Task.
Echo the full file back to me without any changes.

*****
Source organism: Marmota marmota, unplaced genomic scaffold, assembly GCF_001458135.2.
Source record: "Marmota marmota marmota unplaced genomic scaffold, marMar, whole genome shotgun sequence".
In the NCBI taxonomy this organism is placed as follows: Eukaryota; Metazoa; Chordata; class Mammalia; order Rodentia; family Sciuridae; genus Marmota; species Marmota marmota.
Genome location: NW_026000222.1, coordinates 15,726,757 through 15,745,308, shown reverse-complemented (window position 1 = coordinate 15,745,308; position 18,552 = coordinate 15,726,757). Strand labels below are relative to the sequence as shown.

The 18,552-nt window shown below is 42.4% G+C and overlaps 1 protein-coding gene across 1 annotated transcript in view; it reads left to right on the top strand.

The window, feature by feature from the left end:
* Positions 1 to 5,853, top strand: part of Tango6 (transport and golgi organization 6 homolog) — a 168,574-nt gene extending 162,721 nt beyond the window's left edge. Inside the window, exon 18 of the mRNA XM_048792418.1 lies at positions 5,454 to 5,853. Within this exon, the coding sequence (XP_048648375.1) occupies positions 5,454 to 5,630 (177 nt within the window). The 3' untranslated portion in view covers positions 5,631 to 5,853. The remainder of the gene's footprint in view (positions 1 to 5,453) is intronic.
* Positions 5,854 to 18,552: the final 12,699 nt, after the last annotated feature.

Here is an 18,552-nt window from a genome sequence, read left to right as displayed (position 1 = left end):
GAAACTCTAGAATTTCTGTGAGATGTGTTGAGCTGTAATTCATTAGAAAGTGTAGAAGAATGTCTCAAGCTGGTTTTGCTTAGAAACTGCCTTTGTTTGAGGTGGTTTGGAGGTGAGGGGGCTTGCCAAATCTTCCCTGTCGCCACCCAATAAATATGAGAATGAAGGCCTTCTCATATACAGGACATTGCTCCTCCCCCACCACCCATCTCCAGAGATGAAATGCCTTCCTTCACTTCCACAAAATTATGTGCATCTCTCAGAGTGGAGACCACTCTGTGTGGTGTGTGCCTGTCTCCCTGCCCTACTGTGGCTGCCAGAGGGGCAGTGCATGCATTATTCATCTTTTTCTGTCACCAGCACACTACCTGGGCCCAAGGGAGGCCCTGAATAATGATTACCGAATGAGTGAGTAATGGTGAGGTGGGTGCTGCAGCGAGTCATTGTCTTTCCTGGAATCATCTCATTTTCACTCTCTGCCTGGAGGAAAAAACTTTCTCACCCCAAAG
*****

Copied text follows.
Source organism: Marmota marmota, unplaced genomic scaffold, assembly GCF_001458135.2.
Source record: "Marmota marmota marmota unplaced genomic scaffold, marMar, whole genome shotgun sequence".
In the NCBI taxonomy this organism is placed as follows: Eukaryota; Metazoa; Chordata; class Mammalia; order Rodentia; family Sciuridae; genus Marmota; species Marmota marmota.
Genome location: NW_026000222.1, coordinates 15,726,757 through 15,745,308, shown reverse-complemented (window position 1 = coordinate 15,745,308; position 18,552 = coordinate 15,726,757). Strand labels below are relative to the sequence as shown.

The 18,552-nt window shown below is 42.4% G+C and overlaps 1 protein-coding gene across 1 annotated transcript in view; it reads left to right on the top strand.

The window, feature by feature from the left end:
* Positions 1 to 5,853, top strand: part of Tango6 (transport and golgi organization 6 homolog) — a 168,574-nt gene extending 162,721 nt beyond the window's left edge. Inside the window, exon 18 of the mRNA XM_048792418.1 lies at positions 5,454 to 5,853. Within this exon, the coding sequence (XP_048648375.1) occupies positions 5,454 to 5,630 (177 nt within the window). The 3' untranslated portion in view covers positions 5,631 to 5,853. The remainder of the gene's footprint in view (positions 1 to 5,453) is intronic.
* Positions 5,854 to 18,552: the final 12,699 nt, after the last annotated feature.

Here is an 18,552-nt window from a genome sequence, read left to right as displayed (position 1 = left end):
GAAACTCTAGAATTTCTGTGAGATGTGTTGAGCTGTAATTCATTAGAAAGTGTAGAAGAATGTCTCAAGCTGGTTTTGCTTAGAAACTGCCTTTGTTTGAGGTGGTTTGGAGGTGAGGGGGCTTGCCAAATCTTCCCTGTCGCCACCCAATAAATATGAGAATGAAGGCCTTCTCATATACAGGACATTGCTCCTCCCCCACCACCCATCTCCAGAGATGAAATGCCTTCCTTCACTTCCACAAAATTATGTGCATCTCTCAGAGTGGAGACCACTCTGTGTGGTGTGTGCCTGTCTCCCTGCCCTACTGTGGCTGCCAGAGGGGCAGTGCATGCATTATTCATCTTTTTCTGTCACCAGCACACTACCTGGGCCCAAGGGAGGCCCTGAATAATGATTACCGAATGAGTGAGTAATGGTGAGGTGGGTGCTGCAGCGAGTCATTGTCTTTCCTGGAATCATCTCATTTTCACTCTCTGCCTGGAGGAAAAAACTTTCTCACCCCAAAG